The Lucerna Valley was evacuated with a core of Waldensians deciding they must stand and fight; wisely they decided that they should do so on ground that was familiar to them. They therefore gathered up their families and trekked to the Pra del Torno at the head of the Val di Angrogna - towards Cataneo who was confident that victory was his.  Pra del Torno is the central point of the Valleys and entirely surrounded by high mountains- it was an excellent place of refuge. Here the Waldensians assembled on rising ground and were mainly armed with bows and arrows and home made armour of leather draped with bark from chestnut trees. Primitive as it was, it served to take the edge off sword and lance thrust. The Cataneo troops were forced to attack uphill and were at first successful with their bowmen cutting  a number of defenders down. At this some defenders fell on their knees and loudly  cried `God deliver us`, which was heard by advancing troops. Heartened by this apparent weakness,   a captain, Le Noir of Mondovi, boastfully shouted at the defenders and so doing lifted his visor - to be struck between they eyes by an arrow shot by a youth, Pierre Revel, from Angrogna. At this Cataneo`s troops faltered, the Waldensians rallied and near defeat was turned to victory.

Enraged at his defeat, Cataneo made a second effort to enter the Val di Angrogna and passed the scene of earlier defeat unchallenged. Above this point, called Roccomaneot, the valley narrowed sharply. In front of them lay - across the valley -  a steep unscalable mountain augmented by a man made wall known as the `Barricade` .The only way past it was  a very narrow twisting gorge with the foaming waters of the river at the bottom. The path through the gorge was on a narrow ledge and at best allowed only  two abreast. Nature`s trap was set. Meanwhile the Waldensians were keeping watch on local weather and in particular a cloud formation on the mountain summit. This grew rapidly and descended into the the gorge virtually blacking out the light so thick was the fog. This enabled the Waldensians to scramble from hiding and spread out on the mountainside from where they threw and rolled rocks down upon the stupified troops. Other Waldensians entered the end of the gorge and attacked with swords. Panic then set in and the troops were trampling over one another  with many falling underfoot, and swept away in the river and drowned.  Another victory was gained and the pattern set for guerrilla tactics to be deployed successfully. This lasted for the best part of a year in the valleys, until the most part of the 18,000 troops were gone. Peace was declared in 1489 and the Waldensians allowed by the Duke of Savoy to continue unmolested in their valley homes; but only for a short while as the priests and Inquisitors rallied for their more pernicious attacks.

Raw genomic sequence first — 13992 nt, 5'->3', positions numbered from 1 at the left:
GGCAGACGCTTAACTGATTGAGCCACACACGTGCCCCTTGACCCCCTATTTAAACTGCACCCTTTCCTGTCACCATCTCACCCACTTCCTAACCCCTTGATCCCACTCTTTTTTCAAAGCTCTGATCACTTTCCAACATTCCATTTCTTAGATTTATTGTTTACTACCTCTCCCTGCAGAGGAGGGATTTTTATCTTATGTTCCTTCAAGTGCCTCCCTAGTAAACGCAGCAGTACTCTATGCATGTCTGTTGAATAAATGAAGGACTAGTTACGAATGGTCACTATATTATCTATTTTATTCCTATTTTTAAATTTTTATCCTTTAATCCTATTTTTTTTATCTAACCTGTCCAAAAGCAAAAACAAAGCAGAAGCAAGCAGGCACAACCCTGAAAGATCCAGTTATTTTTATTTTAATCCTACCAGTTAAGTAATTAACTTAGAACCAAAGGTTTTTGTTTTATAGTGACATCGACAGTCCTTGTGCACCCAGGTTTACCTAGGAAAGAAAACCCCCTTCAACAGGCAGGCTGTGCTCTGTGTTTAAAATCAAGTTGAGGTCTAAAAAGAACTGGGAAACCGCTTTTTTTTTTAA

A curious event incidental to the peace was that the Duke of Savoy asked to see Waldensian children as he had been told that they were born with one eye in the middle of the forehead, had rough teeth, and black throats. Such was the vicious slanders made by their opponents .

There was for a while a decaying piety as many of the Waldensians compromised with the priests in order to live peaceably. In practice they attended mass, the confessional had their children baptised by priests and overtly became papist. This was in order to obtain a pass from the priest to trade in local markets. Some also continued attending the pastor and the discipline of the church. In 1517 a visit was made by the newly appointed Archbishop of Turin, Seyssel, who made his arguements for conversion based on Biblical quotes. The response from the Waldensians was 

"We have no need of the Pope`s forgiveness, Christ is sufficient for us."